COVID-19 Vaccine Development


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Burnet’s Viral Entry and Vaccines Group has initiated a vaccine research project for COVID-19.

Critical for vaccine engineering for COVID-19 is an ability to elicit protective immune responses that do not also generate antibodies that enhance infection via antibody dependent enhancement (ADE) or potentiate disease through other antibody mediated mechanisms.

Vaccine development for SARS was halted because vaccination with the SARS spike protein resulted in worse disease outcomes in animal models.

In addition, humans that died of SARS have been shown to elicit IgG specificities that alter macrophage/monocyte activation and cause severe lung disease.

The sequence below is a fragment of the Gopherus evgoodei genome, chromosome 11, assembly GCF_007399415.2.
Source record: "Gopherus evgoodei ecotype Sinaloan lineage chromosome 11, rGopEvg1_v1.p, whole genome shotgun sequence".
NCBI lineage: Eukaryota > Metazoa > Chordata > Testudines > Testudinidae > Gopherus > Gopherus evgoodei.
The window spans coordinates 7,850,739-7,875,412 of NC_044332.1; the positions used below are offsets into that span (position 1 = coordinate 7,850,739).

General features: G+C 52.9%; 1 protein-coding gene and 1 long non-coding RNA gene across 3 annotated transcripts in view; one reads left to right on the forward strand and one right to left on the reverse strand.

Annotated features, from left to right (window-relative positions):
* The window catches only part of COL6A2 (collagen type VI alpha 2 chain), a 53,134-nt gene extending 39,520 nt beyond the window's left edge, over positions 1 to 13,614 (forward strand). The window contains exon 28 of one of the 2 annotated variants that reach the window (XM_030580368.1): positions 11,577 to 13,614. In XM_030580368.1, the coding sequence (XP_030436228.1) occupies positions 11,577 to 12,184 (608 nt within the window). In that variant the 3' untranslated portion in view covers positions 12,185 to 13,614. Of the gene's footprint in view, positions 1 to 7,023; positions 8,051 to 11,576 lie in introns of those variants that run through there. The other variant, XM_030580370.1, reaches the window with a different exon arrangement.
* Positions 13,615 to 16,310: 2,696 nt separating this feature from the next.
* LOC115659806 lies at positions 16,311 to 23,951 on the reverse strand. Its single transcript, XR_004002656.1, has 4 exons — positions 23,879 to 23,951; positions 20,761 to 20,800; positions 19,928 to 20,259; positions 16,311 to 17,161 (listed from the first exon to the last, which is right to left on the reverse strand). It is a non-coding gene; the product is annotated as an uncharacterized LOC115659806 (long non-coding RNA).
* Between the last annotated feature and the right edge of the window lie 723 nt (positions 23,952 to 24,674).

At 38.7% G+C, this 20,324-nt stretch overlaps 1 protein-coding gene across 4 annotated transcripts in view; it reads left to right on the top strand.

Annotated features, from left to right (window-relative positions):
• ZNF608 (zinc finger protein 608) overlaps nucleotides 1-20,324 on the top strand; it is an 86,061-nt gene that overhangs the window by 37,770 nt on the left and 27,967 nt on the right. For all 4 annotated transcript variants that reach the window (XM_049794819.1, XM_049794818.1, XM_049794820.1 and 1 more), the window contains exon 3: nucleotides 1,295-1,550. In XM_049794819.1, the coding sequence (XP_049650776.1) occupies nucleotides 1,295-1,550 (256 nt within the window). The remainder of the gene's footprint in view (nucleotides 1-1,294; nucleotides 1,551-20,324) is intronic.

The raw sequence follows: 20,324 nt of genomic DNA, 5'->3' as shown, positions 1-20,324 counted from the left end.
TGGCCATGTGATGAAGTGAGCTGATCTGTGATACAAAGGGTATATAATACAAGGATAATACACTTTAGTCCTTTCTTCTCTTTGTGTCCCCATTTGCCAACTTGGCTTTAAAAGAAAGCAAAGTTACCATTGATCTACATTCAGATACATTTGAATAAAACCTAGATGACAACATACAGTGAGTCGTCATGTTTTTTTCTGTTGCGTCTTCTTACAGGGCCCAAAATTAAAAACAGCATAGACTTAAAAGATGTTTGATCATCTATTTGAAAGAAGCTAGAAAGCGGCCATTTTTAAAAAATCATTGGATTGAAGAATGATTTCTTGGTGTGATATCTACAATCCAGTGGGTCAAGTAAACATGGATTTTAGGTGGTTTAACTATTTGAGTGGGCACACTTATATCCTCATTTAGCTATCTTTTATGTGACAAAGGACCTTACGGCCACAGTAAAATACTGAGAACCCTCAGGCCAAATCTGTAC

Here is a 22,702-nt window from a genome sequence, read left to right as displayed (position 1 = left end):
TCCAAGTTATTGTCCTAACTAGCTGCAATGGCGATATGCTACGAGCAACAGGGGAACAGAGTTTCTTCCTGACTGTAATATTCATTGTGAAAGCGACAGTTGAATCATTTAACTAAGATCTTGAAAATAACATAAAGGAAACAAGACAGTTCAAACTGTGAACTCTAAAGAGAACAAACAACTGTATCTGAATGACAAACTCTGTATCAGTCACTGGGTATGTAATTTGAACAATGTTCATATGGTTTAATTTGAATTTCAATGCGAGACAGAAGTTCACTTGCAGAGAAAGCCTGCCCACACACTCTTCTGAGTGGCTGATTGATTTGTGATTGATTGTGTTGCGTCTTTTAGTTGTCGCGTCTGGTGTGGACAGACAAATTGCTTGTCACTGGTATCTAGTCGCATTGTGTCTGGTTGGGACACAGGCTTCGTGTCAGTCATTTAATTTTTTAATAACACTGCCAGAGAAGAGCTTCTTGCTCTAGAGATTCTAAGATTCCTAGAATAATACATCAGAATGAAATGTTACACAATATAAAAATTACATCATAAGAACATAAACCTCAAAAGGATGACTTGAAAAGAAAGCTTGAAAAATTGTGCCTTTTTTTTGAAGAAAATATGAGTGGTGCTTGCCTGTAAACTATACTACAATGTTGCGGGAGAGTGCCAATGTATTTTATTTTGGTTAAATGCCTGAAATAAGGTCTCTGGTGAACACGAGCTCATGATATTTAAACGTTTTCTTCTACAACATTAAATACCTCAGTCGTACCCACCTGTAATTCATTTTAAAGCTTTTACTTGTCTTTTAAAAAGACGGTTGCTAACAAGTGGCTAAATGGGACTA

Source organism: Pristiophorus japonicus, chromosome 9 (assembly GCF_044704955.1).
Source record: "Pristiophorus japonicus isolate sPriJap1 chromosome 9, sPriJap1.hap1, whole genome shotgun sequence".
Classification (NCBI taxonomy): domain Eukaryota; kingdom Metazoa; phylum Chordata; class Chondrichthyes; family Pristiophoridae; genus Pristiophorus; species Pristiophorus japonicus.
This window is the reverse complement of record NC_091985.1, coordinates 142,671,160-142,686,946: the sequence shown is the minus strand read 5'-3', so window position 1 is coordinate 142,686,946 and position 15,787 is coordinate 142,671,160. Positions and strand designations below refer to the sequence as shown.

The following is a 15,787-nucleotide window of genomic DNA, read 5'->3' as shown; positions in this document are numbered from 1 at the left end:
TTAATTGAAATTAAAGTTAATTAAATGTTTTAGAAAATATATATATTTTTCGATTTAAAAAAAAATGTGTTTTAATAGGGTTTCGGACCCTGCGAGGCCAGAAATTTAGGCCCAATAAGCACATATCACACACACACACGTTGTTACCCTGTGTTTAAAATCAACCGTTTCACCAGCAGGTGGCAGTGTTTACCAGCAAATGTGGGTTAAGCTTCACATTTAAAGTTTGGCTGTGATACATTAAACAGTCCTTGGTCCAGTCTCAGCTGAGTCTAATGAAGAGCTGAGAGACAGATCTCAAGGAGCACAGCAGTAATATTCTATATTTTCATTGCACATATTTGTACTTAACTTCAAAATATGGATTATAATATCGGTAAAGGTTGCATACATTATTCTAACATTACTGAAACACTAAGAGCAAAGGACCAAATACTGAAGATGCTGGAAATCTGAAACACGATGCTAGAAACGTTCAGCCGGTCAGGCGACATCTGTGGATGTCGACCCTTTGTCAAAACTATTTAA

Using structure guided design, our group has designed unique antigens that are aimed at generating neutralising antibodies (NAbs) that do not cause ADE.

The approach is informed by lessons learned in HIV antigen design, another class I fusion protein. Antigen structure will be examined by cryo-EM at Monash University.

An immunisation study will be conducted using five different antigens and we will quantify both the neutralising antibody response and the ability of IgG to enhance infection in newly established biological assays.

Our groups are among Australia’s leading teams that bring together skills in virology, immunology, protein engineering, expression, purification, analysis, structure-function studies and analysis of immune responses to antigens.

They have determined structures of HCV antigens with monoclonal antibodies and will apply their skills to COVID-19.

Stages of vaccine development:

COVID-19 Vaccine development stages


  • Doctor Fasseli Couibaly, Monash University

Contact Details

For any general enquiries relating to this project, please contact:

Professor Heidi Drummer

Co-Program Director, Disease Elimination; Scientific Director, Burnet Diagnostics Initiative; Principal Investigator, Burnet Vaccine Initiative; Co-Head, Viral Entry and Vaccines Group